Note to users. If you're seeing this message, it means that your browser cannot find this page's style/presentation instructions -- or possibly that you are using a browser that does not support current Web standards. Find out more about why this message is appearing, and what you can do to make your experience of our site the best it can be.

Subscribe

Sci. Signal., 27 September 2011
Vol. 4, Issue 192, p. ec271
[DOI: 10.1126/scisignal.4192ec271]

EDITORS' CHOICE

Cell Biology ERK to Conserve Resources

Annalisa M. VanHook

Science Signaling, AAAS, Washington, DC 20005, USA

Starving cells decrease protein synthesis and secretion. Suppression of protein synthesis is mediated by inhibition of the target of rapamycin complex 1 (TORC1), but the regulation of protein secretion by nutrient status is less well understood. Zacharogianni et al. report that extracellular signal–regulated kinase 7 (ERK7) suppresses protein secretion in response to amino acid starvation in both insect (S2) and mammalian (HeLa) cells. The authors identified ERK7 in a screen for kinases required for proper functioning of the early secretory pathway through which proteins are transported from the endoplasmic reticulum (ER) to the Golgi. Overexpression of ERK7 in S2 cells caused dispersion of Sec16 [a protein that is required for secretion and normally localizes to sites where proteins exit the ER en route to the Golgi (tER sites)] and disassembly of tER sites, as did serum or amino acid withdrawal. Depleting ERK7 by RNA interference (RNAi) or expressing a kinase-dead version of ERK7 partially prevented these starvation-induced phenotypes, whereas overexpression of ERK7 enhanced Sec16 dispersion after serum withdrawal in S2 cells. Amino acid and serum starvation also reduced the number of tER sites in HeLa cells, and depleting ERK7 by RNAi reversed this phenotype. In S2 cells overexpressing ERK7, amino acid starvation, like inhibition of the proteasome, increased the abundance of ERK7, suggesting that amino acid starvation may lead to Sec16 dispersion and tER disassembly by stabilizing ERK7. Treating S2 cells with the TORC1 inhibitor rapamycin or depleting the TORC1 component Raptor by RNAi did not affect Sec16 distribution or tER site organization. In human cells, ERK2-mediated phosphorylation of the N terminus of Sec16 enhances secretion, but neither inhibiting signaling through ERK2 nor deleting the ERK2 phosphorylation site in Sec16 affected Sec16 distribution in S2 cells. The authors identified a C-terminal region of Sec16 required for its starvation-induced dispersion in S2 cells, suggesting that this region might be modified by ERK7. These results offer a glimpse into how an environmental stimulus such as nutrient availability may regulate protein secretion, but how nutrient status is sensed and relayed to ERK7 remains to be determined.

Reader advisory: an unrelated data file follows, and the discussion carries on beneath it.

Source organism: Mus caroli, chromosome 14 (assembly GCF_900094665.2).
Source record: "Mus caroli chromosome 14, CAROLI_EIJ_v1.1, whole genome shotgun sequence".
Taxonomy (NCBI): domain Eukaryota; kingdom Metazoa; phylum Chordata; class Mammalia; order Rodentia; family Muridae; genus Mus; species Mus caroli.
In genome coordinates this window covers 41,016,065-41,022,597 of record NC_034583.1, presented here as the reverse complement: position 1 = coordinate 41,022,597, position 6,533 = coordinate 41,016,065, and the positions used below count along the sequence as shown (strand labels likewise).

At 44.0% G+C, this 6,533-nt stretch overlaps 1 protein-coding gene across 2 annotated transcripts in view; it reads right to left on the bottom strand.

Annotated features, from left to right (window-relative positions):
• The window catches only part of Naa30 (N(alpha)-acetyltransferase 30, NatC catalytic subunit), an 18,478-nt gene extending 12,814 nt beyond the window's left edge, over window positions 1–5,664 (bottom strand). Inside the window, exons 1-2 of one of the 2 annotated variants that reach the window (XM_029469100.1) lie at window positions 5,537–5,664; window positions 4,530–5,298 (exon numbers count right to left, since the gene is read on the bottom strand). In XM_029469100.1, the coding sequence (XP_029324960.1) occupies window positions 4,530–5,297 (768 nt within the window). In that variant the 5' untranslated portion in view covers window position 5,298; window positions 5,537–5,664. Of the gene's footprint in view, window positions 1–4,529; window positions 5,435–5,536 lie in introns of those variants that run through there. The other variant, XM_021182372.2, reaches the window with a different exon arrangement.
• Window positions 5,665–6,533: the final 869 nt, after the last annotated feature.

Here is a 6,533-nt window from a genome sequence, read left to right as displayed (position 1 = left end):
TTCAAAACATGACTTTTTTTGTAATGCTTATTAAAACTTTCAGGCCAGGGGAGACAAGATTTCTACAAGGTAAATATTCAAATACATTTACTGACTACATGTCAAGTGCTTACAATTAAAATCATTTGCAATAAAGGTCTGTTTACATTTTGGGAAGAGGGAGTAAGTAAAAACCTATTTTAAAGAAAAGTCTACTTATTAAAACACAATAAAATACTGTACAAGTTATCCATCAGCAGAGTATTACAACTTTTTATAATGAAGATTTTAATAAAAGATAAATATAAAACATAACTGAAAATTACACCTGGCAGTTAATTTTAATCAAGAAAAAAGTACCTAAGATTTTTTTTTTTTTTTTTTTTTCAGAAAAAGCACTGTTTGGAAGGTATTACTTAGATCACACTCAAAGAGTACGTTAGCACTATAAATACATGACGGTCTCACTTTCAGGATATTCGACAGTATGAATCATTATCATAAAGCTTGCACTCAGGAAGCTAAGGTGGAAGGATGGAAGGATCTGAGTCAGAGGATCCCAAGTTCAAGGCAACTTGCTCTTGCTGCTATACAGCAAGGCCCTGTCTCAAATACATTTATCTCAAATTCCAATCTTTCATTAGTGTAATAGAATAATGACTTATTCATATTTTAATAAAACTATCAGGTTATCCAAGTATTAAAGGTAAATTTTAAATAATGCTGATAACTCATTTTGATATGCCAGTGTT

M. Zacharogianni, V. Kondylis, Y. Tang, H. Farhan, D. Xanthakis, F. Fuchs, M. Boutros, C. Rabouille, ERK7 is a negative regulator of protein secretion in response to amino-acid starvation by modulating Sec16 membrane association. EMBO J. 30, 3684–3700 (2011). [PubMed]

Citation: A. M. VanHook, ERK to Conserve Resources. Sci. Signal. 4, ec271 (2011).



To Advertise     Find Products


Science Signaling. ISSN 1937-9145 (online), 1945-0877 (print). Pre-2008: Science's STKE. ISSN 1525-8882